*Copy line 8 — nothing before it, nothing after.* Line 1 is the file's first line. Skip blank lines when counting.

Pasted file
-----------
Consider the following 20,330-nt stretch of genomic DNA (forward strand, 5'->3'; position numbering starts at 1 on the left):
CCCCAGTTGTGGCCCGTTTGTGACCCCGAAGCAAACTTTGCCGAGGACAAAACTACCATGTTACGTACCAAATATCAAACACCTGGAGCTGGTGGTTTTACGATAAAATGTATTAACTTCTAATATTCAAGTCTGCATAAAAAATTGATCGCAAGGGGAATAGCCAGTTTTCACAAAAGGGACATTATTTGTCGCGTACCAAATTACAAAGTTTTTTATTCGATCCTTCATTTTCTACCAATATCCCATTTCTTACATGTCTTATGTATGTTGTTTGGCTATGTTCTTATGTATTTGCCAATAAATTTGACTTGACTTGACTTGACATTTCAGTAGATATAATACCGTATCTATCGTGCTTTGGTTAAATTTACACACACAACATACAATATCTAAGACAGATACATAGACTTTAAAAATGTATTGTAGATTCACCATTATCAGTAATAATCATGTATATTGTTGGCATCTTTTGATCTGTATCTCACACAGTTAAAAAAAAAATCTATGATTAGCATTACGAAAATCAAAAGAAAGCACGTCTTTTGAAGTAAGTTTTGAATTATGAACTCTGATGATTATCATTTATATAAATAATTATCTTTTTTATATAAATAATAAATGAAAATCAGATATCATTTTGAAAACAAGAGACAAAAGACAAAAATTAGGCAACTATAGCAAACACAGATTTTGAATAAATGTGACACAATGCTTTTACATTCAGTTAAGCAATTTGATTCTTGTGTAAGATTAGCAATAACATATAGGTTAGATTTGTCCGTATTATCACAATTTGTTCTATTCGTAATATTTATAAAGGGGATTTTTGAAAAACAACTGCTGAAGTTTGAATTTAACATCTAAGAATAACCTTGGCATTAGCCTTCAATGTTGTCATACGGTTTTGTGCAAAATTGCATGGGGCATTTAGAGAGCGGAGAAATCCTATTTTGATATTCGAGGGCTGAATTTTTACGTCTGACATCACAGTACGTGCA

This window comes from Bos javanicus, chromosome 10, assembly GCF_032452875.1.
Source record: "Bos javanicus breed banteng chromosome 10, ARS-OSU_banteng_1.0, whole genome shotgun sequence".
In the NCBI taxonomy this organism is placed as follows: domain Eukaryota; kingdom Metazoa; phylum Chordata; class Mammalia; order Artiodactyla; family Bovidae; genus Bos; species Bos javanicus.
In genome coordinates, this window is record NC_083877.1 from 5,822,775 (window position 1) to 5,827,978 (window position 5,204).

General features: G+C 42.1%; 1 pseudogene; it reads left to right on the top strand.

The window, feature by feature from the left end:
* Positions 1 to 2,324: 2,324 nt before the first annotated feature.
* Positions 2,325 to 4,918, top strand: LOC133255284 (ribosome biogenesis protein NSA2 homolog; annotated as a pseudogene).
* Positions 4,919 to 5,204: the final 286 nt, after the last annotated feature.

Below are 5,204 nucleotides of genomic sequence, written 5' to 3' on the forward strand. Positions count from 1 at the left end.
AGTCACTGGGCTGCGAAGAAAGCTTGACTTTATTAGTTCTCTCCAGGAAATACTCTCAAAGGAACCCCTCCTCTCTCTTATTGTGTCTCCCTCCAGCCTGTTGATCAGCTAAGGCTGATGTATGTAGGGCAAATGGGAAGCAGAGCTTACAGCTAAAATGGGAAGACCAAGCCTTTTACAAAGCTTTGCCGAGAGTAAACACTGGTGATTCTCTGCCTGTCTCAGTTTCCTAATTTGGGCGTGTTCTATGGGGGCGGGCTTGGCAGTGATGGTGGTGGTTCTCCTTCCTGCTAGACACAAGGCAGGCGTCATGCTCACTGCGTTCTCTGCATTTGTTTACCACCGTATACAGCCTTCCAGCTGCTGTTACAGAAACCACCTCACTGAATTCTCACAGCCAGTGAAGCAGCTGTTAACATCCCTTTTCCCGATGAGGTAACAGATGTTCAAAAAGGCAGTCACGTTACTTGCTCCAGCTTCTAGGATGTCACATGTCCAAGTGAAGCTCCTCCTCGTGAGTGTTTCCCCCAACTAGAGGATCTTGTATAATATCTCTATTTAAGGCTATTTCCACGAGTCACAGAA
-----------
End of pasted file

The window, feature by feature from the left end: